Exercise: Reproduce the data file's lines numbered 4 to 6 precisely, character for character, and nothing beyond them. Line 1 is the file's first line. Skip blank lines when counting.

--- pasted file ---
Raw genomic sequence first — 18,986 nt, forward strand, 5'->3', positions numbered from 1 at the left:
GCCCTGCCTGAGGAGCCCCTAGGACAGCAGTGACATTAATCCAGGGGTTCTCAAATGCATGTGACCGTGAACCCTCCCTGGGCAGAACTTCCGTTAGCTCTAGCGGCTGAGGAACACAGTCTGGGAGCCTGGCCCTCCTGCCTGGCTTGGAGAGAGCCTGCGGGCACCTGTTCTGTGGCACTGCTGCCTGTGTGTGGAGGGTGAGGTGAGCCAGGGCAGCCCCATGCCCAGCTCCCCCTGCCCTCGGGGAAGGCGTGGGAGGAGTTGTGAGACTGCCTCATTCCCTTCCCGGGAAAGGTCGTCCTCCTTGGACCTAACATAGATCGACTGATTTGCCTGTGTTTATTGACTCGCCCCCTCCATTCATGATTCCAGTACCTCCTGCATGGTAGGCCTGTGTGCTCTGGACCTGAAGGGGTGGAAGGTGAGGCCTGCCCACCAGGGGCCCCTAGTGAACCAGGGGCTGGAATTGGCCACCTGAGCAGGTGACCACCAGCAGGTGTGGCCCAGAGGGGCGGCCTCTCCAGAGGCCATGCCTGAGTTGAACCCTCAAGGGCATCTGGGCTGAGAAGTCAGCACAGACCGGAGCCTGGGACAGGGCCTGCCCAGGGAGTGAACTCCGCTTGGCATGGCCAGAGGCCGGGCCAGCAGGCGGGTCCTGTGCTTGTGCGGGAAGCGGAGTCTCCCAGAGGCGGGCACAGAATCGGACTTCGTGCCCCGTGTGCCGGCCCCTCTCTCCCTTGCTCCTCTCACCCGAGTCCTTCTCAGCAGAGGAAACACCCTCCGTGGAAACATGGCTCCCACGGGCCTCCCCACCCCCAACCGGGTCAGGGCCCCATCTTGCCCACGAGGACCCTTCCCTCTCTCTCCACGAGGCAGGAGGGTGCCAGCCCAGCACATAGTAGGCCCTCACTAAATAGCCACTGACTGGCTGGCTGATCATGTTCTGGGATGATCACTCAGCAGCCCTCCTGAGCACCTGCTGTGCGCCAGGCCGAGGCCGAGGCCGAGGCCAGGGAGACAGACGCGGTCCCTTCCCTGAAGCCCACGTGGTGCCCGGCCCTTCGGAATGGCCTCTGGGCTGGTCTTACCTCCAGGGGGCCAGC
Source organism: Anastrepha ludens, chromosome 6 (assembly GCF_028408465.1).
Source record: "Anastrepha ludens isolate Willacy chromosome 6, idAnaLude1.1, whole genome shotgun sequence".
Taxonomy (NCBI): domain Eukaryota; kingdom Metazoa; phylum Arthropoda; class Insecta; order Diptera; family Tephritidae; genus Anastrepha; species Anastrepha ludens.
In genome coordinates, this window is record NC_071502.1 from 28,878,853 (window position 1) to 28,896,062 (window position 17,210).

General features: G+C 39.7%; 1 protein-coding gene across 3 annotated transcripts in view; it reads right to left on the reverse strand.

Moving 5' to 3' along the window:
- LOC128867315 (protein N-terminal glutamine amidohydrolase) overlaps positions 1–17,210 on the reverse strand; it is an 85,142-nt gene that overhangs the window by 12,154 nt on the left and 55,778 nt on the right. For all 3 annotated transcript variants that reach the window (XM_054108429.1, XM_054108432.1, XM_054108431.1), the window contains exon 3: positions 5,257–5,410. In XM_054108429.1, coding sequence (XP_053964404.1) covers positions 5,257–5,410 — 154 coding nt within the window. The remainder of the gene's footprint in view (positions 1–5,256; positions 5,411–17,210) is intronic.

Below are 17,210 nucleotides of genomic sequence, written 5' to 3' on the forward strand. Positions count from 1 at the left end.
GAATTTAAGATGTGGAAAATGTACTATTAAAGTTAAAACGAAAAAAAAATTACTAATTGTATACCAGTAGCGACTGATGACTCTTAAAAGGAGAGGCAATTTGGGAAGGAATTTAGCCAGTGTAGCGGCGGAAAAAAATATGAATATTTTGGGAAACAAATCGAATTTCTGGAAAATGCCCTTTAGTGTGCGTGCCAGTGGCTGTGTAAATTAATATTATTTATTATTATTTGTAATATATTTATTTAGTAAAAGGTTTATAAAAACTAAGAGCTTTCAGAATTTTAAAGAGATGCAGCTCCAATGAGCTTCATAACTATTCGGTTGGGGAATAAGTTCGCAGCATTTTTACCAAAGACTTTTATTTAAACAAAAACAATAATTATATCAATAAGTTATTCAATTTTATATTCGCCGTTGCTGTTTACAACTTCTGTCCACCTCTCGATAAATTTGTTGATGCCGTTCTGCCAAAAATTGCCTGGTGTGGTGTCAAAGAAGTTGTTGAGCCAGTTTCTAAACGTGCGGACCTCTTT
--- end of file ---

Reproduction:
Source record: "Anastrepha ludens isolate Willacy chromosome 6, idAnaLude1.1, whole genome shotgun sequence".
Taxonomy (NCBI): domain Eukaryota; kingdom Metazoa; phylum Arthropoda; class Insecta; order Diptera; family Tephritidae; genus Anastrepha; species Anastrepha ludens.
In genome coordinates, this window is record NC_071502.1 from 28,878,853 (window position 1) to 28,896,062 (window position 17,210).